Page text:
MEPS 193:157-166 (2000)  -  doi:10.3354/meps193157

Osmotic condition, buoyancy change and mortality in larval cod Gadus morhua. A bioassay for assessing near-term mortality

Matthew Sclafani*, Gray Stirling, William C. Leggett**

McGill University, Department of Biology, 1205 Dr. Penfield Ave., Montreal, Quebec H3A 1B1, Canada
Present addresses: *New York State Department of Environmental Conservation, Division of Fish, Wildlife and Marine Resources, 205 North Belle Meade Rd., Suite 1, East Setauket, New York 11733, USA. E-mail:
**Queen's University, Department of Biology, Kingston, Ontario K7L 3N6, Canada

ABSTRACT: In larvae of marine fish, density differences are known to be associated with nutritional state and osmotic failure. We hypothesized that these density measures can be used to predict the near-term mortality of larvae. Specifically, we predicted increased larval mortality to be positively and continuously associated with increased larval density. Under controlled conditions, we measured (1) the average density (g cm-3) and daily percent mortality of fed and starved larval cod Gadus morhua L. in culture tanks and (2) the relationship between larval density and percent mortality of both fed and starved larvae whose survival was monitored for a 24 h period following density determination. We observed a strong, positive linear relationship between average larval density and average percent mortality in both experiments (r2 = 0.79 and r2 = 0.78 respectively). The regression slopes did not differ significantly between experiments. A linear regression on the pooled data yielded a highly significant relationship (r2 = 0.77, p < 0.0001). A second-order polynomial regression was also significant and improved the fit (R2 = 0.80, p < 0.0001). While the second-order polynomial regression better described the functional relationship between average density and average mortality, the simpler first-order model was judged preferable for predicting near-term mortality. The consistency and strength of the linear regressions suggests that larval density can be a reliable predictor of larval mortality. We determined the density of larvae associated with 50% mortality (potential 'critical' density value) using linear, polynomial and logistic regressions. All 3 produced similar 'critical' densities and we used the linear model to estimate this value. Larval cod having densities >1.0338 g cm-3 have a 50% probability of dying within 24 h. The potential for using larval density to predict the probability of near-term mortality in laboratory and field studies is discussed.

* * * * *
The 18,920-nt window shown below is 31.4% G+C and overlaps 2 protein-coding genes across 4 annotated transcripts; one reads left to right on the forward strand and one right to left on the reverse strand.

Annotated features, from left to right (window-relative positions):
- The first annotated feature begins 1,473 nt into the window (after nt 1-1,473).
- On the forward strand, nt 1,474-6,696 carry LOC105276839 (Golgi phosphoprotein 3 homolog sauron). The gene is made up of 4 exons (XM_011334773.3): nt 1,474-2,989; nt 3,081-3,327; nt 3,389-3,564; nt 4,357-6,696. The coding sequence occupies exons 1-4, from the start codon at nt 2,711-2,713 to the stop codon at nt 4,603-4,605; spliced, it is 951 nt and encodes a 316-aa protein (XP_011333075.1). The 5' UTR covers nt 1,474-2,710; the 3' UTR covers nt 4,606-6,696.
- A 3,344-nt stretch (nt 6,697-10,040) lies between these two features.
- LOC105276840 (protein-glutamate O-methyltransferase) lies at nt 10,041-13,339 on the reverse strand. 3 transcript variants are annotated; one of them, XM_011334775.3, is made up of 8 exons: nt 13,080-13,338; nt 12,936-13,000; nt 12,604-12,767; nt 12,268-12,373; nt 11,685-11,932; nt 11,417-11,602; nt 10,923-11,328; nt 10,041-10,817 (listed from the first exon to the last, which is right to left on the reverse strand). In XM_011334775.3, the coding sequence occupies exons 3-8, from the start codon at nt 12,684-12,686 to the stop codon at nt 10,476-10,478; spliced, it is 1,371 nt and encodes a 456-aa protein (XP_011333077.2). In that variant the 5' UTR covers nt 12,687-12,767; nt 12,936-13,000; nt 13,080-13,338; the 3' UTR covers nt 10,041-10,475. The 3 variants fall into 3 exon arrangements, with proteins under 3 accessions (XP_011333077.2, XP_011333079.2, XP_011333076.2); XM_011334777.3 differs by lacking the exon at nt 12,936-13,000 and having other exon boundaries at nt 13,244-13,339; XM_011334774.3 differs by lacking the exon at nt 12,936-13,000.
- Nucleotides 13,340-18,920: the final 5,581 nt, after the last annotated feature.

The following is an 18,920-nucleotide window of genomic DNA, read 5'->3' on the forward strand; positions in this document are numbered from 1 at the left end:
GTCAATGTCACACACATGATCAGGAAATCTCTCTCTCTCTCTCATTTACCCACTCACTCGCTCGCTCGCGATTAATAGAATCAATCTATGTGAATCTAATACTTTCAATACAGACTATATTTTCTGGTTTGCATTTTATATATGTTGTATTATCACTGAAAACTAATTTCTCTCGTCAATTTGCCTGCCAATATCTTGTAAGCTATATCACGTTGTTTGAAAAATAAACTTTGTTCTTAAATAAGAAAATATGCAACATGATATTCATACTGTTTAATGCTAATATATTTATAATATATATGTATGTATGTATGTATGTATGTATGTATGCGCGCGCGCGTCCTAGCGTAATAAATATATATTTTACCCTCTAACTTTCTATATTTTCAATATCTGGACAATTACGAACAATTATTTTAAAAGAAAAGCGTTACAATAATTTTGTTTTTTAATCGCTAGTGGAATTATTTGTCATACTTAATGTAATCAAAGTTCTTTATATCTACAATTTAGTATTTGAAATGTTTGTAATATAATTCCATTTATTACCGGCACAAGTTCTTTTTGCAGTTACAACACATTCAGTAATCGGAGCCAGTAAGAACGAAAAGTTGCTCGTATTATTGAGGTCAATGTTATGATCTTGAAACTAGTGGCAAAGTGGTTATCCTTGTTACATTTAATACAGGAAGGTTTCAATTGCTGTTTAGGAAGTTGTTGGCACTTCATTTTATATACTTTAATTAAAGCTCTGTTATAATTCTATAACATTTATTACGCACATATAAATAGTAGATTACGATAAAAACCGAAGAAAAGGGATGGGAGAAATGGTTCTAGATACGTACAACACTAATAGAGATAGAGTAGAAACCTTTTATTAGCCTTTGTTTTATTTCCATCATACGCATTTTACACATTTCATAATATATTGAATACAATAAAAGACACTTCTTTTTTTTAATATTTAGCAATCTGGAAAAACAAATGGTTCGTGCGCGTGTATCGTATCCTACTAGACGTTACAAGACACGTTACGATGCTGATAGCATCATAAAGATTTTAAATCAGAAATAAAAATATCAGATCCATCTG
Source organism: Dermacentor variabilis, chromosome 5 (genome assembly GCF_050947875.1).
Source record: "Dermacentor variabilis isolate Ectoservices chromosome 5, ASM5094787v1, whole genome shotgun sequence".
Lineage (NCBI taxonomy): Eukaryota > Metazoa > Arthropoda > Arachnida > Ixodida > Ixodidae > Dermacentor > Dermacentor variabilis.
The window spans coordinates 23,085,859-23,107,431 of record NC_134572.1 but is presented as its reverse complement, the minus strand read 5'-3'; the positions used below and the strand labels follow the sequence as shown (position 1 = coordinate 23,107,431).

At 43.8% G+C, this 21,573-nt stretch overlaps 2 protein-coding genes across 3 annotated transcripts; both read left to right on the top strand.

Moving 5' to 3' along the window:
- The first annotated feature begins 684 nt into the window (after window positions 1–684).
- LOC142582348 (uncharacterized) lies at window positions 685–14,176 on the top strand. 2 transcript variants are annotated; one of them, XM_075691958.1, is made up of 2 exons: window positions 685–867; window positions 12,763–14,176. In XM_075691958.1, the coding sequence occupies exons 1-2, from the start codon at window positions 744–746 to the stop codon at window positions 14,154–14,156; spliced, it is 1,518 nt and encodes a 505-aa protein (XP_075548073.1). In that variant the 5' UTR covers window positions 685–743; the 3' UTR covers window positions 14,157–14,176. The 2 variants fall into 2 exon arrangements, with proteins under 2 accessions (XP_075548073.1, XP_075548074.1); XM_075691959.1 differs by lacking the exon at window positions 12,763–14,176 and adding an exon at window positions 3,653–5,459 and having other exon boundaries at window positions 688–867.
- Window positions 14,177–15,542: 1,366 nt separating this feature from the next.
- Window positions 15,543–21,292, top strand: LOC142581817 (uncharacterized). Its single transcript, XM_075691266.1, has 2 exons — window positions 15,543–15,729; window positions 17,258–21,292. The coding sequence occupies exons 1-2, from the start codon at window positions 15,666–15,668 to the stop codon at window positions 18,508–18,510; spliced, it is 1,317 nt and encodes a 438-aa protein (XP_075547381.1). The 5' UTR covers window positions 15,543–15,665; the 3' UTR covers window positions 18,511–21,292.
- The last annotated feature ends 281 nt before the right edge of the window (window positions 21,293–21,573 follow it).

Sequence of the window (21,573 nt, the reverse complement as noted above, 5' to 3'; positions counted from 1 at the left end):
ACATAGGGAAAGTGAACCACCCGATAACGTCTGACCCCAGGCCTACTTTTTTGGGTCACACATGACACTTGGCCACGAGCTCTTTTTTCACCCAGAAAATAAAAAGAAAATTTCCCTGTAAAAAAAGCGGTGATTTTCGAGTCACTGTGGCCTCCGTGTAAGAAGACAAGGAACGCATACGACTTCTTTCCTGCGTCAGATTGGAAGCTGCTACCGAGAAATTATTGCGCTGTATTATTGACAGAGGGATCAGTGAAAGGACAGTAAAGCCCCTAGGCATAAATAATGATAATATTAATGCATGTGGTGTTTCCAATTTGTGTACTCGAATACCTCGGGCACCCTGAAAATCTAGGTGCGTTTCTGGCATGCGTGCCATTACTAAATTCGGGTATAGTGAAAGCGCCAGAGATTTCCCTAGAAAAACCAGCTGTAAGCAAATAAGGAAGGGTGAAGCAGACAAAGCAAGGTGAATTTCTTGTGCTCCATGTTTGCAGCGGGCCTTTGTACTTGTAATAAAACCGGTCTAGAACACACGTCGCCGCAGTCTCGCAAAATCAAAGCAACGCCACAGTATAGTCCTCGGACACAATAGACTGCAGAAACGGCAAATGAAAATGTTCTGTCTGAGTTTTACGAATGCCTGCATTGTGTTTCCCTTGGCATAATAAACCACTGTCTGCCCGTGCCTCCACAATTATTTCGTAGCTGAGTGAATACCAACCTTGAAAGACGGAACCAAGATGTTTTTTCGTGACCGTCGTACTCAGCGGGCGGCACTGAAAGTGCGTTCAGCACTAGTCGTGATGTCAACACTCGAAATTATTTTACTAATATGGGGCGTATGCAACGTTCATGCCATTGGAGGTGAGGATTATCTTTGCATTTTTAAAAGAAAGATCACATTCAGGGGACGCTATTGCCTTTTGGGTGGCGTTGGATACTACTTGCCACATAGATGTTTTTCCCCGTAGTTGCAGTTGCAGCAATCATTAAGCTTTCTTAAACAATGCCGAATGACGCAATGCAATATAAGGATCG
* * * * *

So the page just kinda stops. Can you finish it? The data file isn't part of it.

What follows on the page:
KEY WORDS: Larval fish · Buoyancy · Condition indices · Mortality · Bioassay · Cod

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